The Anthropocene (/ænˈθrɒp.əˌsiːn) was popularised as an environmental term at the dawn of the 21st century by Paul Crutzen, the Dutch Nobel laureate and pioneer on atmospheric chemistry; it constitutes a proposed geological epoch that starts with the beginning of the first important human impact on Earth’s geology and ecosystems, including climate change caused by human activity.
On March 11, 2020, the World Health Organisation officially declared the outbreak of a new virus, under the name covid-19, a pandemic. The invisible threat has taken its toll on human life and safety, as well as global economy and collective action, forcing isolation or restricted access to public areas as precautionary measures. Vacant, desolate streets and cities in the midst of social distress, financial uncertainty and climate crisis, echo the urban void and the urgency to remain vigilant and socially alert.
During the unsettling times of a global pandemic and national lockdowns, which seem to have emerged out of dystopic fiction, what does it mean for earth and the anthropocene to remain on hold? Which are the challenges and the environmental concerns that are raised for an artist? How can social distancing and quarantine reshape artistic practices and environmental narratives? In which ways can covid-19 impact environmental crisis and our general perception of the issue?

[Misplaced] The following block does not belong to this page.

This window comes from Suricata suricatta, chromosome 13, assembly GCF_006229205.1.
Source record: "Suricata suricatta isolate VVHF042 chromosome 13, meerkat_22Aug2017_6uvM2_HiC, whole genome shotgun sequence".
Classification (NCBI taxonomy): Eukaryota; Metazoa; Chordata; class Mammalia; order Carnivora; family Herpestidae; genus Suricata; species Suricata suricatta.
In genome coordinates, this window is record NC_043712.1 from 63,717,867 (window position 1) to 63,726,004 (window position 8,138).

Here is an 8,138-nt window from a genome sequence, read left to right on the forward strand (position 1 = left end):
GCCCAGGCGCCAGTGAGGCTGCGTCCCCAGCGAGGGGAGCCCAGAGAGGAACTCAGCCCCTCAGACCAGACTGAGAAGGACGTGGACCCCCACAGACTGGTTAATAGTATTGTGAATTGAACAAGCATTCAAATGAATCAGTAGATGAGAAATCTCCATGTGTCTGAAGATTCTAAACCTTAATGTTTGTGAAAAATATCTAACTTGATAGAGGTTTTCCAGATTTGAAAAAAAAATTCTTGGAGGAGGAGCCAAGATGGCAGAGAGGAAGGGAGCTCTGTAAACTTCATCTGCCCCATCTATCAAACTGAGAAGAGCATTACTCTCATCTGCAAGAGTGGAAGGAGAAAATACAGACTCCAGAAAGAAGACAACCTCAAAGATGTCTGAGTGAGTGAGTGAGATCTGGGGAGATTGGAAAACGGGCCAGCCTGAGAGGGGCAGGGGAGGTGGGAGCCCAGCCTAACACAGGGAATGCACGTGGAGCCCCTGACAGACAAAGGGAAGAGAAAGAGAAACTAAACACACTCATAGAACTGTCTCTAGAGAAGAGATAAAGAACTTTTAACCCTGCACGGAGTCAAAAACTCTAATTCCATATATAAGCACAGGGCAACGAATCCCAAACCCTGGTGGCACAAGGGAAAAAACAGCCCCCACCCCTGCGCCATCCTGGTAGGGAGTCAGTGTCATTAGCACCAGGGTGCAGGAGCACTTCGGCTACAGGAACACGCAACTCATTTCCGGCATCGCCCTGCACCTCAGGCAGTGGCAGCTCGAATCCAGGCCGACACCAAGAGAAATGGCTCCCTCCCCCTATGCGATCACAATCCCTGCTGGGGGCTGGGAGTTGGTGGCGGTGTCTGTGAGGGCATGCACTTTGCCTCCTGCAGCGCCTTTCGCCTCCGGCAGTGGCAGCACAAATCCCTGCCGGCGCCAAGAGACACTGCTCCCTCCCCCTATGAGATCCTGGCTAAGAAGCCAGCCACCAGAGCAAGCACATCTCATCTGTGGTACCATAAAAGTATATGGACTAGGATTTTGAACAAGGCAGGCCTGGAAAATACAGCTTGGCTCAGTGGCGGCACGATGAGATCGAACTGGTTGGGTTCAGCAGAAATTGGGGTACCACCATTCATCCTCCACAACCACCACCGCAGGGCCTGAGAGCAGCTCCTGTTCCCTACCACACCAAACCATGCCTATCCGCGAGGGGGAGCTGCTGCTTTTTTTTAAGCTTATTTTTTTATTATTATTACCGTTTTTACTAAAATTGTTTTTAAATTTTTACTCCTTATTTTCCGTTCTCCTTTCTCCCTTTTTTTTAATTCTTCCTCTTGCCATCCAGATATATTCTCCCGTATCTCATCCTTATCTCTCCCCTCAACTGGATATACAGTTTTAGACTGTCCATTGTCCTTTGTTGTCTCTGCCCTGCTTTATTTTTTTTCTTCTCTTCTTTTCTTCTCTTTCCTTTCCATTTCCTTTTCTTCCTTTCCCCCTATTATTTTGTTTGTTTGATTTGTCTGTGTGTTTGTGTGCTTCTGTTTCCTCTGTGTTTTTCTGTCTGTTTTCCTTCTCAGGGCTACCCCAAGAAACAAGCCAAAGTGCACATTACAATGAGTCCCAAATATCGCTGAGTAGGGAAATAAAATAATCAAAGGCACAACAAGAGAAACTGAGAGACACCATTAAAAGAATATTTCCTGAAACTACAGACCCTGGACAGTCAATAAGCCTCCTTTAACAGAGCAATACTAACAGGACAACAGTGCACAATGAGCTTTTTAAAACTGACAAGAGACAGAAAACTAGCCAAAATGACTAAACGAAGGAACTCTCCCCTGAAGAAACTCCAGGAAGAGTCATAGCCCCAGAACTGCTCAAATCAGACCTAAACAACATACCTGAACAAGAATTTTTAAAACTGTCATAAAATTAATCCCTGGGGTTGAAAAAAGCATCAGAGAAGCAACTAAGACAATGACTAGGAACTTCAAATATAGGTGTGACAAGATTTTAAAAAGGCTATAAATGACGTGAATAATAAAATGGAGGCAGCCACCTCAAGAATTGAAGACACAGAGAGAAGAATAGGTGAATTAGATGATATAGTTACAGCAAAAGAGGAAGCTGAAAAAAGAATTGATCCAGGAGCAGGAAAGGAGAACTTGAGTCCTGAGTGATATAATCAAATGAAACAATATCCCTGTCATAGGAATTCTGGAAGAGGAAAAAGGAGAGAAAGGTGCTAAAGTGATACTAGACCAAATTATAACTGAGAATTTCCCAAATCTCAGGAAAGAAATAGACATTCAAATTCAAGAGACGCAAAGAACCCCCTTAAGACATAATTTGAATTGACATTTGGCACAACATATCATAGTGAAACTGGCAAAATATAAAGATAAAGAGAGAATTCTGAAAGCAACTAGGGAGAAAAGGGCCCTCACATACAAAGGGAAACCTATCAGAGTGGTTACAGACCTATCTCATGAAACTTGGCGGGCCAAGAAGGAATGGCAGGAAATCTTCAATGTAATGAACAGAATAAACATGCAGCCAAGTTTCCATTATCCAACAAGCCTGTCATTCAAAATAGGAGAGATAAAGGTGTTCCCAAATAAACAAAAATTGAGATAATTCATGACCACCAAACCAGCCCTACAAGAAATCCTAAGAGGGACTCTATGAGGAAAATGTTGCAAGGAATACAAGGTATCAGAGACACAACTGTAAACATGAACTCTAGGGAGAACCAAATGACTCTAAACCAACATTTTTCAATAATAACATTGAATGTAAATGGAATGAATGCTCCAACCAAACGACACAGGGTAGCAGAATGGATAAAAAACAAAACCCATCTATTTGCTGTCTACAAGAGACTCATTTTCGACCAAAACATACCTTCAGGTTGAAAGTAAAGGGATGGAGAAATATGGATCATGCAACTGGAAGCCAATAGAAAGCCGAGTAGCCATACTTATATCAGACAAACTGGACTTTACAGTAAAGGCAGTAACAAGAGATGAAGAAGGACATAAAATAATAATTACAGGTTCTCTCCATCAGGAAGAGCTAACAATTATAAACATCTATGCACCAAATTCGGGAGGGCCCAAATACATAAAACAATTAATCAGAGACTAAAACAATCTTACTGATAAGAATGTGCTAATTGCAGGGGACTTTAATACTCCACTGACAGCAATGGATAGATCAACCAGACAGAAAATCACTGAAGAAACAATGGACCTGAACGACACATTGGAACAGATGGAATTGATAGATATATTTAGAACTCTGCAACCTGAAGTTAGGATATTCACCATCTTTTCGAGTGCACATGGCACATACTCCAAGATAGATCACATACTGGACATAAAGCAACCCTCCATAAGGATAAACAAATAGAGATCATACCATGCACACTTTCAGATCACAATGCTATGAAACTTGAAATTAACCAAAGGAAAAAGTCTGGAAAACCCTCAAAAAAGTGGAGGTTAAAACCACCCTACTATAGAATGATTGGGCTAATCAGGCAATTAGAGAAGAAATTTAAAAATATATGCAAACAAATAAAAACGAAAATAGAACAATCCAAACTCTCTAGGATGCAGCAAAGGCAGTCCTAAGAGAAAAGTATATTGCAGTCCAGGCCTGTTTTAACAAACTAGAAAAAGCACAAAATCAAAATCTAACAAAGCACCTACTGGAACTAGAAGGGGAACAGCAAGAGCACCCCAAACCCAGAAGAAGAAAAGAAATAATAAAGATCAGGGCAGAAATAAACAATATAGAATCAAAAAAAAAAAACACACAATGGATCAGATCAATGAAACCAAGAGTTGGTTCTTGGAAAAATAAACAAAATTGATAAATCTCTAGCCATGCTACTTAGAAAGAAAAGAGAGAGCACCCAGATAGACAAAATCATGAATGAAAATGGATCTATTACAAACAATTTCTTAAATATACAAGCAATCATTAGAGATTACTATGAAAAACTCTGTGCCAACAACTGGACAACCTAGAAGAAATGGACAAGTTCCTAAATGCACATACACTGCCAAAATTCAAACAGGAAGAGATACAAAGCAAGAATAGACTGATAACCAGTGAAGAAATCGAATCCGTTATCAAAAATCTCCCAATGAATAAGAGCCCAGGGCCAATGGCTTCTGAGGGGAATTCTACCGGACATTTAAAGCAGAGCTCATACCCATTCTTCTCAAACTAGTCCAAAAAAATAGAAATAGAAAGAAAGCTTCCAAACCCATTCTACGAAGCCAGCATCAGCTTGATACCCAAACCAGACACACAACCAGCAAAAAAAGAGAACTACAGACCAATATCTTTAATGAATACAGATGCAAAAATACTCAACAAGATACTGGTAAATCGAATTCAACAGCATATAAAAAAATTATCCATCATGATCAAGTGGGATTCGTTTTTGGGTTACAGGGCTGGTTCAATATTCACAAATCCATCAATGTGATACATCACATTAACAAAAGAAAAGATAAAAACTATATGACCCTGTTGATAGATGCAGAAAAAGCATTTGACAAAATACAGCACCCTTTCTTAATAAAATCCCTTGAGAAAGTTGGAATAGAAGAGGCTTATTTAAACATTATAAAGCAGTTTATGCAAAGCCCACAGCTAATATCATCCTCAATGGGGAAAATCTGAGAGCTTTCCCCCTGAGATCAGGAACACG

In response to this unprecedented and urgent situation and its toll on the planet’s well-being and safety, PCAI, on the occasion of the Anthropocene On Hold exhibition, has invited 20 international visual artists to address the gravity of a global pandemic and its impact on art engagement and production as well as earth’s resilience and sustainability. James Bridle, Ionian Bisai & Sotiris Tsiganos, Matthias Fritsch, Kyriaki Goni, Markus Hanakam & Roswitha Schuller, Hypercomf, Rindon Johnson, Evi Kalogiropoulou, Lito Kattou, Bianca Kennedy and the Swan Collective, Marcin Liminowicz & Trang Ha, Charly Nijensohn, Kosmas Nikolaou, Ira Schneider, Andrew Norman Wilson participate with new works in PCAI’s first online group exhibition curated by Kika Kyriakakou; an ongoing digital project that will be hosted on PCAI’s YouTube Channel from May 14 to December 31, 2020.
Visit Anthropocene On Hold on PCAI’s YouTube Channel youtube.com/channel/UCKThYXergdup6X4g6ndTC2w
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